The best illustration I’ve read highlighting the direct link between mental toughness and performance comes out of a research lab. A team of researchers wanted to look at what made subjects mentally fit or resilient and took some baby chicks into the lab to study their theory. Painting the chicks and grouping them in separate pens, the first group was left alone to interact happily and normally.
The second group was periodically picked up and stressed in a confined space. After the stress, the chick was given time back in their group pen to recuperate. The third group was continually stressed in the confined space, with no recovery time or play opportunity with other chickens. The researchers created three distinct populations with different experiences.
After raising them for a time in this manner, all the painted chicks were placed in buckets of water, with researchers timing their struggle until drowning. I know, this sounds just awful.
The chicks that had been continually stressed drowned almost immediately; they just had no hope in the face of hardship that they could swim. The second group to succumb was comprised of those “happy innocents” in group one who had never been confined and stressed. They didn’t know how to withstand this watery hardship and folded in the face of it. The last swimmers fighting to make it were the chicks from the stress adaptation group.
Somehow, the confinement stressors followed by time to recover had rendered them stronger and able to swim and survive much longer than their peers. This group was resilient; they had experienced hardship before and believed they had a chance to make it and recover. They had those past mastery experiences to rely on, and they just fought to keep swimming.
Stress has a purpose. Stress is opportunity. It’s meant to teach us to swim!
Responding well to stress requires high functional capacity of your brain’s frontal cortex. This area of our brain houses something called our working memory capacity, which helps us with both emotional regulation (being able to think and not just react) and upper-level cognition (focus). We can improve that capacity with the use of some well-studied, relatively simple exercises.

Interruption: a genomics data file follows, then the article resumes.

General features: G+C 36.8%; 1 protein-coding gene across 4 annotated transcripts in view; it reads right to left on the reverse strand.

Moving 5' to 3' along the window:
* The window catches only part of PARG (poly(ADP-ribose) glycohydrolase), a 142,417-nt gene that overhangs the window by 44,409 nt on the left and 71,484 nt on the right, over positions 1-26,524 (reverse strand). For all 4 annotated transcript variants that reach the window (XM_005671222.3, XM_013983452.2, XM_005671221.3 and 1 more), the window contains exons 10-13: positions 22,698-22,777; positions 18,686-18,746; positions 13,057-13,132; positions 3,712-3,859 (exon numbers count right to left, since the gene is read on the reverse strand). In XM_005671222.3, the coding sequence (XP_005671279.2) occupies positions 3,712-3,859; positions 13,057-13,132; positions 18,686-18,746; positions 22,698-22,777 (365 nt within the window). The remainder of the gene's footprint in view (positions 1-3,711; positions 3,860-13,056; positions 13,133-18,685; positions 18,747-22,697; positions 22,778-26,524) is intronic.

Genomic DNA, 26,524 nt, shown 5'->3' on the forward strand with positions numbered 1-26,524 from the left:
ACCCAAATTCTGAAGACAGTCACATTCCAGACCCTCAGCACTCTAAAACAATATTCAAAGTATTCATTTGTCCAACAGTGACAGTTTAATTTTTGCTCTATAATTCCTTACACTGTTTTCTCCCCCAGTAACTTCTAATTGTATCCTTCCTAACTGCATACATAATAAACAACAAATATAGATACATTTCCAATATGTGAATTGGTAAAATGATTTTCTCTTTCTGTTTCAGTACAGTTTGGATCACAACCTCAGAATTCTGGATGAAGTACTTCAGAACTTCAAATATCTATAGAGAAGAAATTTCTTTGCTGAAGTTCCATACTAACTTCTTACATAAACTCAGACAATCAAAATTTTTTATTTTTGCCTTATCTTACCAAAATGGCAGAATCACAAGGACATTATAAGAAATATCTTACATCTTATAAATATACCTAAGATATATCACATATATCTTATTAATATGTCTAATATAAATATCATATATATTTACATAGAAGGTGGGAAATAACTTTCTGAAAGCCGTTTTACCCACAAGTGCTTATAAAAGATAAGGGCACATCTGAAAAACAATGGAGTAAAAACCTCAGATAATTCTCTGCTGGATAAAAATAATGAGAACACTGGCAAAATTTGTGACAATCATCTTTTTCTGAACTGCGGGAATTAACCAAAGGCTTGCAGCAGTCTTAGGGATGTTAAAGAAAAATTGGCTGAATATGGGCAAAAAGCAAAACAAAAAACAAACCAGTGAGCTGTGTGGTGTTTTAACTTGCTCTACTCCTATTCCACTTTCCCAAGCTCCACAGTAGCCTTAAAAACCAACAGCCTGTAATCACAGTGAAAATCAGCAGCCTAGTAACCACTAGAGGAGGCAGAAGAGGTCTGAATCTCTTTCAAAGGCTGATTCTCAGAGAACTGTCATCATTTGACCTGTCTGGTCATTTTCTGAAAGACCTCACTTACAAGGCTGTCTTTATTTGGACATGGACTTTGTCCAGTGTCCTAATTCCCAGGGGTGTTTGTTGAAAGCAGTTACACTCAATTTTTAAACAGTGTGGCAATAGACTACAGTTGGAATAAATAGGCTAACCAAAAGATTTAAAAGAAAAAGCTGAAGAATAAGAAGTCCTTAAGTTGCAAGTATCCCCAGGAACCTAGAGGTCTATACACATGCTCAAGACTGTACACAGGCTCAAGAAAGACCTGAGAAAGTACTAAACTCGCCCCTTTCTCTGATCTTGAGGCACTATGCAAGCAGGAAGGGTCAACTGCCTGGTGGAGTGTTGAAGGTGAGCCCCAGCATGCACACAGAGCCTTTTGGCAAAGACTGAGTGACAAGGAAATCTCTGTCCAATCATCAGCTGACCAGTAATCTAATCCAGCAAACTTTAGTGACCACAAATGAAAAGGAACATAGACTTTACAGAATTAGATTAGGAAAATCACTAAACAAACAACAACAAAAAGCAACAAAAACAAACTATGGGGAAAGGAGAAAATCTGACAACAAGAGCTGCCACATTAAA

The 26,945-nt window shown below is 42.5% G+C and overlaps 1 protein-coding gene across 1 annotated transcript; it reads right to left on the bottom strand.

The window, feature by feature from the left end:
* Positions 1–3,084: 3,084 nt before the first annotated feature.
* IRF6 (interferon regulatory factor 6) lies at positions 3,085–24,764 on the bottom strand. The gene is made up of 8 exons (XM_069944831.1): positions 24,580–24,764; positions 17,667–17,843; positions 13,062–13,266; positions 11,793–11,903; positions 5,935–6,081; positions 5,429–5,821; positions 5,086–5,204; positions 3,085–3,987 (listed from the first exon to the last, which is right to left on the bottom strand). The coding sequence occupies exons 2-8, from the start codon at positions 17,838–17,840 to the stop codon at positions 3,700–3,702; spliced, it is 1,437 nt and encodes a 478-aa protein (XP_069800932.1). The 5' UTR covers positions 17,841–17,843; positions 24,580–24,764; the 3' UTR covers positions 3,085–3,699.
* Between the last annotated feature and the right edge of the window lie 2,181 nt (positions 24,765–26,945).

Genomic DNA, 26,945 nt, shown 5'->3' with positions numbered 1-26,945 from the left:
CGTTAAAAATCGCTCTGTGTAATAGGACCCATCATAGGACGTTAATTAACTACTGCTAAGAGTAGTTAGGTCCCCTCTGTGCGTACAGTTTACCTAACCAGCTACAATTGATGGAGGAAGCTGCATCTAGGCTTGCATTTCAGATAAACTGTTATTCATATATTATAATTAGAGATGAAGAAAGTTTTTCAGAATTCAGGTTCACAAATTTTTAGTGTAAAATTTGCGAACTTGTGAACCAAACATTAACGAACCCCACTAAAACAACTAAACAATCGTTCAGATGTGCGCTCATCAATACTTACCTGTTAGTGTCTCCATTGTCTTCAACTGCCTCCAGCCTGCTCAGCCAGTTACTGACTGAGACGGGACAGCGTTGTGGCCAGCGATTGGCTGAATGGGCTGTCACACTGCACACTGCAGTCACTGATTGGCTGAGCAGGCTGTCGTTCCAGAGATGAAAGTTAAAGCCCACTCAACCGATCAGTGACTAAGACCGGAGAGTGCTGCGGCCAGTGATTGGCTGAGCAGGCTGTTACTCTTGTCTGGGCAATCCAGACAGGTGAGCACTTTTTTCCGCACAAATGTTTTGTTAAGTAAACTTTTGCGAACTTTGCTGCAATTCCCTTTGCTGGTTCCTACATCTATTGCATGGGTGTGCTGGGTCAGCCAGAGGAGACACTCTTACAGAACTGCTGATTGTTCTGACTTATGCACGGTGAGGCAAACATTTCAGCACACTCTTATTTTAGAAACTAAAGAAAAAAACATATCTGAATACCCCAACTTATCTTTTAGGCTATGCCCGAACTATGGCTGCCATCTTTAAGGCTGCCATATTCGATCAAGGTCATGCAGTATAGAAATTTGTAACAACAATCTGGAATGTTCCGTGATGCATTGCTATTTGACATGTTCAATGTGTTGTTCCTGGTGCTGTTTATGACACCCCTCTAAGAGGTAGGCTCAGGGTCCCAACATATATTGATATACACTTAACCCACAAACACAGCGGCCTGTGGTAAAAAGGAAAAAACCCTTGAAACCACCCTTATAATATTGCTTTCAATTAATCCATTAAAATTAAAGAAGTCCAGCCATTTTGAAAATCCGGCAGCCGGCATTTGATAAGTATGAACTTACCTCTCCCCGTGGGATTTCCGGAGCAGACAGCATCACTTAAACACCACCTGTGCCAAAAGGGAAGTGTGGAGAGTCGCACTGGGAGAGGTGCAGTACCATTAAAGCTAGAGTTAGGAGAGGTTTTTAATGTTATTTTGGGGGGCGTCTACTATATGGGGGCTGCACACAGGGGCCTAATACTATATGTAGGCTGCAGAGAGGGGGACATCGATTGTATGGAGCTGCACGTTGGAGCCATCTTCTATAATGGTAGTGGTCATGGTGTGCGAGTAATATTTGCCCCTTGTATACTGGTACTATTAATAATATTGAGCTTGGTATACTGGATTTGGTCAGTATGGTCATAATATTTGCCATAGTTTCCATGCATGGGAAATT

Think about the last time you experienced stress. I always think back to those really awkward years – for me it was 13 – and last week. Think about that age, standing in the middle of the school lunchroom with your meal tray. As you gaze over top of your sandwich, anemic vegetables, and cookie snack pack, you anxiously wonder who will make room for you at their table.
What happened in your body at that moment? Maybe your heart sped up, you started breathing fast, your face flushed – your body fires off a full-on stress response. As the stress is registered by your brain, wherever that stress comes from – a chain reaction fires.
Your body releases cortisol, adrenaline, and a host of other chemicals to help you cope. It also releases a hormone called DHEA into your bloodstream. DHEA’s entire role is to help your brain grow from the stressor you just survived. But there’s a catch – DHEA only does its job when you give yourself a post-stressor break.
You need that time to de-escalate your revved up nervous system in order for DHEA to do its brain-building work for you! The hormone increases synaptic firing and neural connectivity (you’ll think faster) and increases working memory capacity (emotional regulation and focus). DHEA is what makes stressful experiences worth your time, but you have to create the space for it to do its work.
Creating this space is the heavy lifting of mental fitness training, and it isn’t as easy as it sounds. If I say rest, self-care, nervous system regulation and you think taking a nap, you’re on the wrong track.
When we are asleep our brain waves are long and slow. We call these delta waves, and our brain is in delta state. When you’re awake and ambulatory, walking and talking in the world you’re in Bets state. What’s interesting for a lot of us in a hyper-stimulated environment is that we find ourselves often entirely on or entirely off, and the place in the middle where DHEA does its building work is theta state.
In this space, you’re at rest, but still aware. Also, your nervous system has space to rebuild and strengthen. So what does a drop in stress hormones and downshifting of the nervous system feel like? Think about the last time you enjoyed an activity or training – when you took a deep breath in and you just felt that “Ahhh!” feeling – even if you were working hard and running up and down trails.
You may find it while running, skiing, doing yoga, getting a deep tissue massage, taking a bubble bath, or even lifting weights. Some people call it a “click,” or a “shift.” Here is where you have to experiment a bit. That moment will look different for everyone, but when you find it, take note.
Do more of it – especially when you’re feeling stressed and overwhelmed. I find it often on a yoga mat. I have a friend who tells me she finds it swimming laps. Now for me, I’m trying not to drown while swimming laps, there is nothing theta state happening for me there! Dedicate the time to finding your practice. What down-shifts your nervous system? Then do it. Ritualize it. Make downshifted moments part of your training routine.
All of us face periods of adversity, and no one is going to ask us if we can swim before the crisis. We have to train for the hard times, and we can. Make a little time for your brain and watch yourself get sharper, smarter, more focused, kinder. You’ll also be ready for the bucket of water.
You need to know how to become mentally fit to be the best student, professional, parent, and friend that you can be. Be the chick that lived well! Train yourself to swim.
A wrote a book on this subject that’s brand new from Praeger – check it out here.